Everyone loves a good story, and—sad to say—the quest for a good story can lead historians astray.
In a recent exposé of Thor Heyerdahl's Kon-Tiki research, Richard Conniff said:
The trouble with a good story is that it has a way of distorting the facts: we see what we want to see and close our eyes to everything else…. [And] a good story can be so compelling that teller and subject become entrapped together in its charms.
Conniff's article casts serious doubt on Heyerdahl's subsequent findings that evolved from his monumental odyssey aboard the balsa-log raft Kon-Tiki. In 1947, he sailed her from Peru to French Polynesia across 4,300 miles of ocean and then orchestrated data to support his hypothesis that New World Indians populated Polynesia.
Researchers formulate hypothesis when they attempt to solve a problem. A hypothesis "is a logical supposition, a reasonable guess, an educated conjecture" (Leedy 1980: 5 & 61). Once a historian has formulated a hypothesis he or she must objectively collect data and aggressively try to falsify your hypothesis.
If you cannot falsify it, possibly you have not found the requisite data—keep looking. After you make repeated attempts to falsify your hypothesis and it still stands, you will feel safe in provisionally believing your "educated conjecture." Rest assure, once you are reasonably convinced your hypothesis is sound and you publish it or present it at a conference, there are scads of other researchers who will aggressively try to falsify your hypothesis.During your trail research, always remember this admonishment of Professor Leady (1980: 131):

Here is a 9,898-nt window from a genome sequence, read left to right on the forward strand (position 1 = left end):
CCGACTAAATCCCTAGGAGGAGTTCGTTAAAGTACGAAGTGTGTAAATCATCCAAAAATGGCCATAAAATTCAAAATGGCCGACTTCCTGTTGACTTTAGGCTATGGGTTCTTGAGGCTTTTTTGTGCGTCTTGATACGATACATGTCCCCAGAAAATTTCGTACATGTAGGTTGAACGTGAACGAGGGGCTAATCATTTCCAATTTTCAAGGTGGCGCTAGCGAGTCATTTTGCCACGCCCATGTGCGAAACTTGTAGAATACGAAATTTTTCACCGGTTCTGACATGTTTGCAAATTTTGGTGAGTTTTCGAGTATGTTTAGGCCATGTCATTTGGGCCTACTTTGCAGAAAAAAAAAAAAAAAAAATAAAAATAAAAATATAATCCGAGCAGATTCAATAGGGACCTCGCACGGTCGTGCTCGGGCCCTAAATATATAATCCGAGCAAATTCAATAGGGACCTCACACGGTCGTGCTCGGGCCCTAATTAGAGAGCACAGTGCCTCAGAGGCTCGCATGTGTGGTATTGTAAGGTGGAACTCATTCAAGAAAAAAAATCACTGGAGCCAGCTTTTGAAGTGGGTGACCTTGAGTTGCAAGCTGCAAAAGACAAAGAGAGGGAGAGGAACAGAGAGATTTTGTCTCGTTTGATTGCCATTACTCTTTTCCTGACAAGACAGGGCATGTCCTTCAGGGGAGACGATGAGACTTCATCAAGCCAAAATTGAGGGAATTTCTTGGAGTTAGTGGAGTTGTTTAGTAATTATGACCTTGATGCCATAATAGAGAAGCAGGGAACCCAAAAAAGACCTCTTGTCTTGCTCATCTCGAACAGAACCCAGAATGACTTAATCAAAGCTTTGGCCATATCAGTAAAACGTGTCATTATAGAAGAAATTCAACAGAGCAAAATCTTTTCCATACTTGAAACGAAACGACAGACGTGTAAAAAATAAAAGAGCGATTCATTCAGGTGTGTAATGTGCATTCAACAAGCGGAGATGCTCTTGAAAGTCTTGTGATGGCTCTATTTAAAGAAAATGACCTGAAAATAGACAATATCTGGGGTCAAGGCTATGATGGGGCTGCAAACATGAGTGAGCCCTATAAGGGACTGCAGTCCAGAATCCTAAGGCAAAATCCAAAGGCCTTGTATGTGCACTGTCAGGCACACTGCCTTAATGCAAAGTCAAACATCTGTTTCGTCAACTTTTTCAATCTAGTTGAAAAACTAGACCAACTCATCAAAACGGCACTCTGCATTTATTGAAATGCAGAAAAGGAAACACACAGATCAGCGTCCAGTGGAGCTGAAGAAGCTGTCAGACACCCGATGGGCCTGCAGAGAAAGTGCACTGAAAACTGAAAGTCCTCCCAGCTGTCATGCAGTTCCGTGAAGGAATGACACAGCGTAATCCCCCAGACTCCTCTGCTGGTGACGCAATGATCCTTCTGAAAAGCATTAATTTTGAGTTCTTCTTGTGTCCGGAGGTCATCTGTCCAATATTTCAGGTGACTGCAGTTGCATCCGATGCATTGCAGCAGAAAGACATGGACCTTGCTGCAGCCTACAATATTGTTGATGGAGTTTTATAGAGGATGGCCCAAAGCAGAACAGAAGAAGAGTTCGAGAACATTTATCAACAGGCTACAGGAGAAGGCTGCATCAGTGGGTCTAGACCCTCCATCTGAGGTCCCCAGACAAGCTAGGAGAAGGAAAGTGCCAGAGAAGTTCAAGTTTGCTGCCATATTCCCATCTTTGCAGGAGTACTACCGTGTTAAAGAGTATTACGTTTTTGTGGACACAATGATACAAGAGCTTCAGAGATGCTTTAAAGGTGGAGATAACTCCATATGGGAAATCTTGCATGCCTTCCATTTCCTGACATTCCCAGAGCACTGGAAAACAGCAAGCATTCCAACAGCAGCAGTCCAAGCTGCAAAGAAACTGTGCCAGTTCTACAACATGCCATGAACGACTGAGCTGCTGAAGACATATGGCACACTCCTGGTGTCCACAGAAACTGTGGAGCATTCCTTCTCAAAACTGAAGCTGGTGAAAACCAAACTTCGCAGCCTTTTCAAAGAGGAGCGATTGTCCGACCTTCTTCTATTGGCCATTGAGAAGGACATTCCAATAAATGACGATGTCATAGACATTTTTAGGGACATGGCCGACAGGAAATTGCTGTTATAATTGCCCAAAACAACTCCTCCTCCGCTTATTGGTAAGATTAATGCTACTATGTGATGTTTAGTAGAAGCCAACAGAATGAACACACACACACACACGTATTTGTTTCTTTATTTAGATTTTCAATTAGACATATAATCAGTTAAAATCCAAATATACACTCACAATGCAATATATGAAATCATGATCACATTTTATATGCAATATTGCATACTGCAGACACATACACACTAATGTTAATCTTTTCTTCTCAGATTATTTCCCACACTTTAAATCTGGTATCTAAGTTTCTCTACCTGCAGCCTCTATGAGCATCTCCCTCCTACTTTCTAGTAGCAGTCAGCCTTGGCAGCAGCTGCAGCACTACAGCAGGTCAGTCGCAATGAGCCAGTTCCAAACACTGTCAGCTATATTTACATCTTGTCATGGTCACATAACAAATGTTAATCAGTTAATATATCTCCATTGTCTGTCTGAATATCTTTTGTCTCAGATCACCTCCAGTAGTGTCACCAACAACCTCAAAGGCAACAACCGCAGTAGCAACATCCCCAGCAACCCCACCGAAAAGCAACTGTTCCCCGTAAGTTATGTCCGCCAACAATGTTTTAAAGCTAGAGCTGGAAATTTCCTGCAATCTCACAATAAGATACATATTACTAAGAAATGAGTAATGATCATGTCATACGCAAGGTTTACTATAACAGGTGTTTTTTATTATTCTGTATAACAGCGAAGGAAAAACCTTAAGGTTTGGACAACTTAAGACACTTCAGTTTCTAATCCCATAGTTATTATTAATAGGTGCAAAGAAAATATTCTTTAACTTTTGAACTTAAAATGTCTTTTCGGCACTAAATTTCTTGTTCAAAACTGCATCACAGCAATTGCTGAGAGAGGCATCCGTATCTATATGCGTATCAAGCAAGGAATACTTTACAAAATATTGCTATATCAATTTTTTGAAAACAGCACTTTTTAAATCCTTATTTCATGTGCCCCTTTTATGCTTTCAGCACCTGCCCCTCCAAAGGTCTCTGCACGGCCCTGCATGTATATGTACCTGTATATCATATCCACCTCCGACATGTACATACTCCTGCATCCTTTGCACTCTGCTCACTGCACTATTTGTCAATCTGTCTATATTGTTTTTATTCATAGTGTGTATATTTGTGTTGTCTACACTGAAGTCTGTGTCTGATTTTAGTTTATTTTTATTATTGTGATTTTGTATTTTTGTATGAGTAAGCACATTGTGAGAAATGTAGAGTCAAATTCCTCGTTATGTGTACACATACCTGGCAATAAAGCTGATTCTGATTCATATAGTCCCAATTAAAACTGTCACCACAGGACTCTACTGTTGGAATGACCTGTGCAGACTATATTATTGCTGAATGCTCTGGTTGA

"One of the marks of the immature researcher is that, bewildered by many data he must handle or dazzled by a newly emerging concept, he makes extravagant claims or reaches enthusiastic conclusions that are not warranted by the data."
Someone once said: "If you believe; it is true." Truth in historical research must not and cannot be based on the phrase: History is a myth agreed upon. Sadly, Death Valley's history is replete with myths that are too often accepted as facts. This stems from a human desire for a "good story" or a tantalizing myth rather than a true story. The following three examples demonstrate how artifacts were melded into a myth.
In this presentation I follow Webster's definition of artifact:
Artifact is an object made by human work. (In common parlance: Derived from the hand of man.)
Thus William B. Rood's two rock inscriptions in Death Valley, Wheeler's map of the Death Valley area, and a trunk full of antiques found in Death Valley are artifacts.
In the introduction of each of these examples, I paraphrased Conniff's quotation about a "good story" to make it relevant to the example at hand. These examples are selected to show how three trail researchers reached "conclusions that are not warranted by the data."